I was hired by PCGS as a professional vintage grader almost a decade ago. At the time, my only industry experience was working at some local coin shops and helping out at a few trade shows a year. I had taken several grading courses put on by the ANA, which is where my talent was first noticed. To say that I was both excited and nervous when I walked into the grading room on my first day would have been a major understatement. But, I had some experience in grading, and I was absolutely willing to learn from some of the best coin graders in the world. In this article, I hope to describe some of the proverbial tools that professional graders use to their advantage when determining the condition of your coins.
Lighting: One of the most important considerations when grading coins is lighting. Investing in proper lighting can help avoid costly mistakes from being made. The best conditions for grading coins is a completely dark room with a single light source. The best lamps to use have a “bell” end that covers the lightbulb completely. This allows the light source to be manipulated without any light pollution to occur. The best bulbs to use for grading coins are 75- to 100-watt incandescent. My personal preference is 75-watt, as it doesn’t burn quite as hot and isn’t as harsh on my eyes over long periods of time.
Handling: Proper handling techniques are imperative to keeping your coins as original as possible. Our natural skin oils, sweat, and debris on our hands can have possible negative effects on the surfaces of coins. Many coins which have been mishandled in the past have fingerprints, spots, corrosion, and other issues. It is always good practice to wash your hands before inspecting coins. Any collectible coin should be handled with care and by the edge. Most coins do not require wearing gloves to handle. The possible exception to this would be in the case of high-grade vintage copper coins. Copper is more susceptible to the elements than silver or gold. When transferring a coin to another person, make sure that the coin is received by the edge. Alternatively, the coin may be placed on a clean surface like a felt pad or placed into a flip and handed over. Also, avoid leaving raw coins in open air allows dust particles or moisture to accumulate. Best practice is to house it in a flip then inside a clean, dry box.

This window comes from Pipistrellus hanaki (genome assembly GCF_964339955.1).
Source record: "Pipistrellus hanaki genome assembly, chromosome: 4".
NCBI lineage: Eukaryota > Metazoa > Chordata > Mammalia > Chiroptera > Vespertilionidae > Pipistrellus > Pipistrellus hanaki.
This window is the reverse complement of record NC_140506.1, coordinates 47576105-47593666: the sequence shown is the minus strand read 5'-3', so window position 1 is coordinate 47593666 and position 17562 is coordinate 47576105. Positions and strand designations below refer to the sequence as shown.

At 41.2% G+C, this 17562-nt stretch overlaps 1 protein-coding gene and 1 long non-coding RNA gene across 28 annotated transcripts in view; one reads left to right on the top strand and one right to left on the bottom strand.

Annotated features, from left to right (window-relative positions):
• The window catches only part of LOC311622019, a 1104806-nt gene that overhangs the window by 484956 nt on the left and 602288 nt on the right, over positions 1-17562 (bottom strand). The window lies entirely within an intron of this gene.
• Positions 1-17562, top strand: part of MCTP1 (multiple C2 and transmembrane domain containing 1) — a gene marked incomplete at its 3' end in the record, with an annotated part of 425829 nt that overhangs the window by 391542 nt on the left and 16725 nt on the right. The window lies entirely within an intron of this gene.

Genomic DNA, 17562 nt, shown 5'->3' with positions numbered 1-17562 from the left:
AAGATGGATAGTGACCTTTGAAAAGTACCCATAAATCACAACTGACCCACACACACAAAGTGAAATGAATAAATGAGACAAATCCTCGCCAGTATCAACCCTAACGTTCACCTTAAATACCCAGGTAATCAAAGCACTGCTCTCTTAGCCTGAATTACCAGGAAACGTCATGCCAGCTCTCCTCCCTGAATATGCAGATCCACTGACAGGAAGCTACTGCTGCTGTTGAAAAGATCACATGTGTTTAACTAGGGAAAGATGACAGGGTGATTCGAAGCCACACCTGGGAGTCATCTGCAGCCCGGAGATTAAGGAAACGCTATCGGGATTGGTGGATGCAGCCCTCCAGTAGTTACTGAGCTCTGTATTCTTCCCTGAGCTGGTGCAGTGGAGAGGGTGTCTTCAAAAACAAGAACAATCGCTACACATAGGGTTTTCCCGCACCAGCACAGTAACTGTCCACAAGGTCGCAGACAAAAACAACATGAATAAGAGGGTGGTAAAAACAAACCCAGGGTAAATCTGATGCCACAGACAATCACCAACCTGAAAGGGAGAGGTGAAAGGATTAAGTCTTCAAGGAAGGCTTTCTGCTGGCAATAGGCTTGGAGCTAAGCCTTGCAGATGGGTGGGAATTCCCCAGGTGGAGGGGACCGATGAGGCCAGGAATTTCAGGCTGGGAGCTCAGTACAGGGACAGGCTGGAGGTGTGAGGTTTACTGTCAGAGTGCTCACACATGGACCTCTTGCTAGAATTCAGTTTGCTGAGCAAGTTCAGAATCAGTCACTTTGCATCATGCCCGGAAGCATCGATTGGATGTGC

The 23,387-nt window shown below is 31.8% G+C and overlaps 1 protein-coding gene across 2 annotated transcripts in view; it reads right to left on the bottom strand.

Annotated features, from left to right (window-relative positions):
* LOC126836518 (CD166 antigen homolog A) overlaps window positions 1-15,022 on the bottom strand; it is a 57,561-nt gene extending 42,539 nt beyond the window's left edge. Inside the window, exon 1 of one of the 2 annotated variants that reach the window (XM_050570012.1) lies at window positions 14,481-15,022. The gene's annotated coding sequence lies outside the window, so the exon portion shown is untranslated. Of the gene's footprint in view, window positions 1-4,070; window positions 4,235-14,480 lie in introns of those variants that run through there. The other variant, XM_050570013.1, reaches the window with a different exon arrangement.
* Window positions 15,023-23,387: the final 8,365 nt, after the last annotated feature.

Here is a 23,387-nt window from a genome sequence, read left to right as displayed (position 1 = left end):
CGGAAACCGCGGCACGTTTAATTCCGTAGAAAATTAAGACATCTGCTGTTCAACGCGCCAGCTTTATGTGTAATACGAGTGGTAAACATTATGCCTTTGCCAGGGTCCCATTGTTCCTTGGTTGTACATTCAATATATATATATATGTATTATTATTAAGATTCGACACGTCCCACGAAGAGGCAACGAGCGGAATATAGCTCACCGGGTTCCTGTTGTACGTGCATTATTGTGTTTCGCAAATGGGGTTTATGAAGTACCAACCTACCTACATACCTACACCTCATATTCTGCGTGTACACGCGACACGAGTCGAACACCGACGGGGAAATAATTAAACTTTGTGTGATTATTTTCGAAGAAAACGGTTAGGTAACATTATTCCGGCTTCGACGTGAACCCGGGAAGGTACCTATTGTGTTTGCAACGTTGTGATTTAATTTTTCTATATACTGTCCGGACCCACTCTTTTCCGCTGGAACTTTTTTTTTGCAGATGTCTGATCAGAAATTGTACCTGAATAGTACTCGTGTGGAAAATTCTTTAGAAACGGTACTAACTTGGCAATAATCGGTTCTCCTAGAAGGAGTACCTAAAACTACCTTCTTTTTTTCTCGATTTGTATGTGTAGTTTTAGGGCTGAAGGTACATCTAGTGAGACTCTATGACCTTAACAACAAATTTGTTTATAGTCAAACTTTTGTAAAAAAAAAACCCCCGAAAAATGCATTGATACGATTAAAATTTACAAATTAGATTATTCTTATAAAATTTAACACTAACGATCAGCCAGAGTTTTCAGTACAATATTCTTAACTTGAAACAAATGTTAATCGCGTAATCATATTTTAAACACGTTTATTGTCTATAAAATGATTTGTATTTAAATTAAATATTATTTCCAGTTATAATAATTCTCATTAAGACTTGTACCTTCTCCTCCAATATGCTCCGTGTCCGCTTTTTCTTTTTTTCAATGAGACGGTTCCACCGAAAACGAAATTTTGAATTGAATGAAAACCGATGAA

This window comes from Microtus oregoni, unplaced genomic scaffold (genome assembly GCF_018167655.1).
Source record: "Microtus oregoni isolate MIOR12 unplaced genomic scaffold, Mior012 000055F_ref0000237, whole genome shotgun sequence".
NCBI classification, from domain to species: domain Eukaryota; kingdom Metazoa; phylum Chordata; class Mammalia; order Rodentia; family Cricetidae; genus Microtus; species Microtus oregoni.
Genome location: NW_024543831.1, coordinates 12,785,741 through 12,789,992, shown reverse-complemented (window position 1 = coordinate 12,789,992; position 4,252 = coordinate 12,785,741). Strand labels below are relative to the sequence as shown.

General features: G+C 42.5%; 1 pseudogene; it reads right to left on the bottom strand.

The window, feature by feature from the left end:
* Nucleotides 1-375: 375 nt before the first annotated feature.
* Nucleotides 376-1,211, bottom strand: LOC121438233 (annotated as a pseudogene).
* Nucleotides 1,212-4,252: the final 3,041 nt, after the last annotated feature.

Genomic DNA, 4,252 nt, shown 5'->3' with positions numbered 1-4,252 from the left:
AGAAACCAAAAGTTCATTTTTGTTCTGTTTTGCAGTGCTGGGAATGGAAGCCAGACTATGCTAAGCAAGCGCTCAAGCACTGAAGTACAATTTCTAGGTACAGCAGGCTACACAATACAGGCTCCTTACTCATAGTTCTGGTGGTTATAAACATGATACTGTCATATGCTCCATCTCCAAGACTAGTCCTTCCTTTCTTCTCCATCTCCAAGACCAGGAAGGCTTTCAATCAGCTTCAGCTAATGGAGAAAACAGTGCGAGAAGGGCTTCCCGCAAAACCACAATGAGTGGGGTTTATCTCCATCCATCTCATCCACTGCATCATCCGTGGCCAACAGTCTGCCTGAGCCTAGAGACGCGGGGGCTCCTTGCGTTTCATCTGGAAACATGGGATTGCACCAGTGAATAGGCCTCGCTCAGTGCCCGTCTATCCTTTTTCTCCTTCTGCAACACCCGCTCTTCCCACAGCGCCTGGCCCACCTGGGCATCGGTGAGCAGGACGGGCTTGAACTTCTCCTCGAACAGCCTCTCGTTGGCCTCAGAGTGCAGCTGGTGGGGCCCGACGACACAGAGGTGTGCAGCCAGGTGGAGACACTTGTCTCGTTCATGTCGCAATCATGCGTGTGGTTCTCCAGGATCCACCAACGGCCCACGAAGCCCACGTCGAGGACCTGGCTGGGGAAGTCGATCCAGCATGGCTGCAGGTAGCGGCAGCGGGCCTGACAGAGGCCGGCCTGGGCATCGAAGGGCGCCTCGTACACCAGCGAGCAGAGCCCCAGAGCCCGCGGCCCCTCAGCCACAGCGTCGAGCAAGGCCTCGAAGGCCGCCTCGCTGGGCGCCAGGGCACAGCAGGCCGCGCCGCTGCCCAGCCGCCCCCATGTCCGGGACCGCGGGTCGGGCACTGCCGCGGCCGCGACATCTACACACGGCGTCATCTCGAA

Magnification: Like a carpenter should have the correct tools for the job, so should a grader. One of the most important tools for a grader is a loupe, or magnifying glass. Like anything else, and definitely the case for polished glass, you get what you pay for. Many less-expensive options can create bends and distortion around the edges. A good glass will have a consistent magnification and clarity from the center to the edge. The most common loupes found with graders and discerning collectors will be from 5X to 10X power. Anything higher than 10 will generally only be used for counterfeit detection, variety attribution, and numeric grade limiting problems. The proper way to use a loupe is to bring it all the way up to your eye, only a few millimeters away, then bring the coin up to the glass until it is in focus. The most common mistake with a loupe is using it at arms-length to view a coin. This doesn’t give the user a complete field of vision and clarity.